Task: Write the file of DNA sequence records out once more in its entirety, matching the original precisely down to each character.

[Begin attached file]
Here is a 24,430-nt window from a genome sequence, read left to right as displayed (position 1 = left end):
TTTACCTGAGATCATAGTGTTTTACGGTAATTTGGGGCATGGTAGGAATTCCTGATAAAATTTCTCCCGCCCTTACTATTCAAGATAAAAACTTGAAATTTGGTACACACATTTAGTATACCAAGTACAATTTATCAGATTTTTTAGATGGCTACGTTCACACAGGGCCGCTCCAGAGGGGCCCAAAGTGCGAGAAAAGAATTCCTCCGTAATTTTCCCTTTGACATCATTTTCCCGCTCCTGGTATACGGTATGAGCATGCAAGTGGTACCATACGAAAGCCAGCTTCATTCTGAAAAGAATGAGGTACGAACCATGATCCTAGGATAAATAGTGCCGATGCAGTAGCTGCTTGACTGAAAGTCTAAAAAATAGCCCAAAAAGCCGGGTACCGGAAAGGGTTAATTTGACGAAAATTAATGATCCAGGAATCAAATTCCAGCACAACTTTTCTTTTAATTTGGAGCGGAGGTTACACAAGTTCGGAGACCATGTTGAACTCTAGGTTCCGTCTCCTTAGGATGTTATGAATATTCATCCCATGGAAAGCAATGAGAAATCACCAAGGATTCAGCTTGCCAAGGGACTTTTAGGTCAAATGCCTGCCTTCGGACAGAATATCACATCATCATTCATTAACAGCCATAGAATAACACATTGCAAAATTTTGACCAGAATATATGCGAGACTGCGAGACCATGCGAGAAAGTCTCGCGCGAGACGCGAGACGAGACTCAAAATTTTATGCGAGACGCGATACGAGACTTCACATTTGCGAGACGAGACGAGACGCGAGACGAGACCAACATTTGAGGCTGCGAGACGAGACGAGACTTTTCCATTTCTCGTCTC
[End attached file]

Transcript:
Here is a 24,430-nt window from a genome sequence, read left to right as displayed (position 1 = left end):
TTTACCTGAGATCATAGTGTTTTACGGTAATTTGGGGCATGGTAGGAATTCCTGATAAAATTTCTCCCGCCCTTACTATTCAAGATAAAAACTTGAAATTTGGTACACACATTTAGTATACCAAGTACAATTTATCAGATTTTTTAGATGGCTACGTTCACACAGGGCCGCTCCAGAGGGGCCCAAAGTGCGAGAAAAGAATTCCTCCGTAATTTTCCCTTTGACATCATTTTCCCGCTCCTGGTATACGGTATGAGCATGCAAGTGGTACCATACGAAAGCCAGCTTCATTCTGAAAAGAATGAGGTACGAACCATGATCCTAGGATAAATAGTGCCGATGCAGTAGCTGCTTGACTGAAAGTCTAAAAAATAGCCCAAAAAGCCGGGTACCGGAAAGGGTTAATTTGACGAAAATTAATGATCCAGGAATCAAATTCCAGCACAACTTTTCTTTTAATTTGGAGCGGAGGTTACACAAGTTCGGAGACCATGTTGAACTCTAGGTTCCGTCTCCTTAGGATGTTATGAATATTCATCCCATGGAAAGCAATGAGAAATCACCAAGGATTCAGCTTGCCAAGGGACTTTTAGGTCAAATGCCTGCCTTCGGACAGAATATCACATCATCATTCATTAACAGCCATAGAATAACACATTGCAAAATTTTGACCAGAATATATGCGAGACTGCGAGACCATGCGAGAAAGTCTCGCGCGAGACGCGAGACGAGACTCAAAATTTTATGCGAGACGCGATACGAGACTTCACATTTGCGAGACGAGACGAGACGCGAGACGAGACCAACATTTGAGGCTGCGAGACGAGACGAGACTTTTCCATTTCTCGTCTC